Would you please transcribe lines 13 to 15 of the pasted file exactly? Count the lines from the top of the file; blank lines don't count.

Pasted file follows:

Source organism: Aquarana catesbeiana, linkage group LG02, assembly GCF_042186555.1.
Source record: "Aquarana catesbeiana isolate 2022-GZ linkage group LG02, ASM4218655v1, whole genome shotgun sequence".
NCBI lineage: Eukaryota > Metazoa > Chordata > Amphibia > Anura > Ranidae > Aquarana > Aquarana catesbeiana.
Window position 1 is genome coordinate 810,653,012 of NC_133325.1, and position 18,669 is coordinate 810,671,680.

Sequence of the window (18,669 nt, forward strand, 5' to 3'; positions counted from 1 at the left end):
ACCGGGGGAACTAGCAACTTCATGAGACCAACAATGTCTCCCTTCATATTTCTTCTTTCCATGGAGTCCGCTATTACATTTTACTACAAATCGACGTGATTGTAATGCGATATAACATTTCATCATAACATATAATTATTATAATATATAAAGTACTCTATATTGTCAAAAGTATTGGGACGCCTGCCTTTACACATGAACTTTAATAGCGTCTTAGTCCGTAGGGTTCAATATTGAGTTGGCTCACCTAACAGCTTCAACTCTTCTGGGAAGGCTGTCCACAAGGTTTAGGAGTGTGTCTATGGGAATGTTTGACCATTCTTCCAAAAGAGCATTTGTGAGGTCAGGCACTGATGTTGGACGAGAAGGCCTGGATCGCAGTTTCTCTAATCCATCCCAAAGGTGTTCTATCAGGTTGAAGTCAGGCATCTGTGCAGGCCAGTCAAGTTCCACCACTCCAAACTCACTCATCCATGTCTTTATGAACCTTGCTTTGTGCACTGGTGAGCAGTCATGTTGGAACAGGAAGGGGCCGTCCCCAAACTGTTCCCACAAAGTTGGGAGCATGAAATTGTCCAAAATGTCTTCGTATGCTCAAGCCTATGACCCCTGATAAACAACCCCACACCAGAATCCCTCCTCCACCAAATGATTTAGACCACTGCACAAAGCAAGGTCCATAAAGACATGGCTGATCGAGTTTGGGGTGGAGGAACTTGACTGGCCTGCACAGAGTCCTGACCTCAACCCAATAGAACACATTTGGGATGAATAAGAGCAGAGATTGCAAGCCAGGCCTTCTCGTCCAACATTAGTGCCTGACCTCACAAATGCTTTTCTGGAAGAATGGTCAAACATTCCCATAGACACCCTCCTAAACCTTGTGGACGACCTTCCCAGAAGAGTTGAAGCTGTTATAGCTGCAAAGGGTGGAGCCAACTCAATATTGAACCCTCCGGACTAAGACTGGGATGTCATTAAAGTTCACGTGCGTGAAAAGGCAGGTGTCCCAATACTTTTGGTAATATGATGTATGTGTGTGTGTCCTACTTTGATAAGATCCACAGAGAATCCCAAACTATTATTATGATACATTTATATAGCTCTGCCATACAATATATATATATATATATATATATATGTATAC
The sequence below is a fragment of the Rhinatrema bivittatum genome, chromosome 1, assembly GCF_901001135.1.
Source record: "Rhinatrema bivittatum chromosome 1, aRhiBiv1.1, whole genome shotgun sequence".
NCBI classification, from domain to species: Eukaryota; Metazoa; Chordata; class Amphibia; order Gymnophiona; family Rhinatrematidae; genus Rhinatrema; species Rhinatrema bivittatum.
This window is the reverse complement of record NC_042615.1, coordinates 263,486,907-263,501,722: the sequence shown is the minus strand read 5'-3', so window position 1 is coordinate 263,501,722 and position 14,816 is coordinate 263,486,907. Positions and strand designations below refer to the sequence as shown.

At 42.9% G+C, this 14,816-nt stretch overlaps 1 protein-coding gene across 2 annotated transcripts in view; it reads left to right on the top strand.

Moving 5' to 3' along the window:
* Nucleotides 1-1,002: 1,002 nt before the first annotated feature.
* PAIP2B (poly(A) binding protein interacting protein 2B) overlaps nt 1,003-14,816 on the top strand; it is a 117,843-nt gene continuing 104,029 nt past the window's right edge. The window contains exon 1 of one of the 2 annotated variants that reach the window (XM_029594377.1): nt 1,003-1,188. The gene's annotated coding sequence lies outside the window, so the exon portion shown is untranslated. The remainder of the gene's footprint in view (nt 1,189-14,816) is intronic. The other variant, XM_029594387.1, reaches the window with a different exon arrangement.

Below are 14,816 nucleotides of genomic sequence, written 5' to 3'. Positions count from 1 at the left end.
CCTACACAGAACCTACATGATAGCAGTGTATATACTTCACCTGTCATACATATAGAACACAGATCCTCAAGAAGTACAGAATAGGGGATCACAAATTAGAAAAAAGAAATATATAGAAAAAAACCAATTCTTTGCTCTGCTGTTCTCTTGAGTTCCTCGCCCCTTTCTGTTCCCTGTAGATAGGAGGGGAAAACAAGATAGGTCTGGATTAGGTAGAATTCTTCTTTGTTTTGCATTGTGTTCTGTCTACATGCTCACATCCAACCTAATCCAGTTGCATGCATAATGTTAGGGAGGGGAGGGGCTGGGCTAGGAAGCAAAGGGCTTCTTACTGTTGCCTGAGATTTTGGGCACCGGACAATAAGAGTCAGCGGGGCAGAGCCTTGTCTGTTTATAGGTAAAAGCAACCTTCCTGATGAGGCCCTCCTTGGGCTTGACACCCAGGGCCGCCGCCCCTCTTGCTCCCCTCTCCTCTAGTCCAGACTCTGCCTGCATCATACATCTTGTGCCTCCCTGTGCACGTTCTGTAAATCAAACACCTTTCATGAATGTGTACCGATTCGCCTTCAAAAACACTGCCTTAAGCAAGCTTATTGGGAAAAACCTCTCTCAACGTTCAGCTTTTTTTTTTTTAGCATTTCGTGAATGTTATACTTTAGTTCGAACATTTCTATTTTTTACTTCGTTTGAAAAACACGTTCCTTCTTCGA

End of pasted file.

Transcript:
* Nucleotides 1-1,002: 1,002 nt before the first annotated feature.
* PAIP2B (poly(A) binding protein interacting protein 2B) overlaps nt 1,003-14,816 on the top strand; it is a 117,843-nt gene continuing 104,029 nt past the window's right edge. The window contains exon 1 of one of the 2 annotated variants that reach the window (XM_029594377.1): nt 1,003-1,188. The gene's annotated coding sequence lies outside the window, so the exon portion shown is untranslated. The remainder of the gene's footprint in view (nt 1,189-14,816) is intronic. The other variant, XM_029594387.1, reaches the window with a different exon arrangement.

Below are 14,816 nucleotides of genomic sequence, written 5' to 3'. Positions count from 1 at the left end.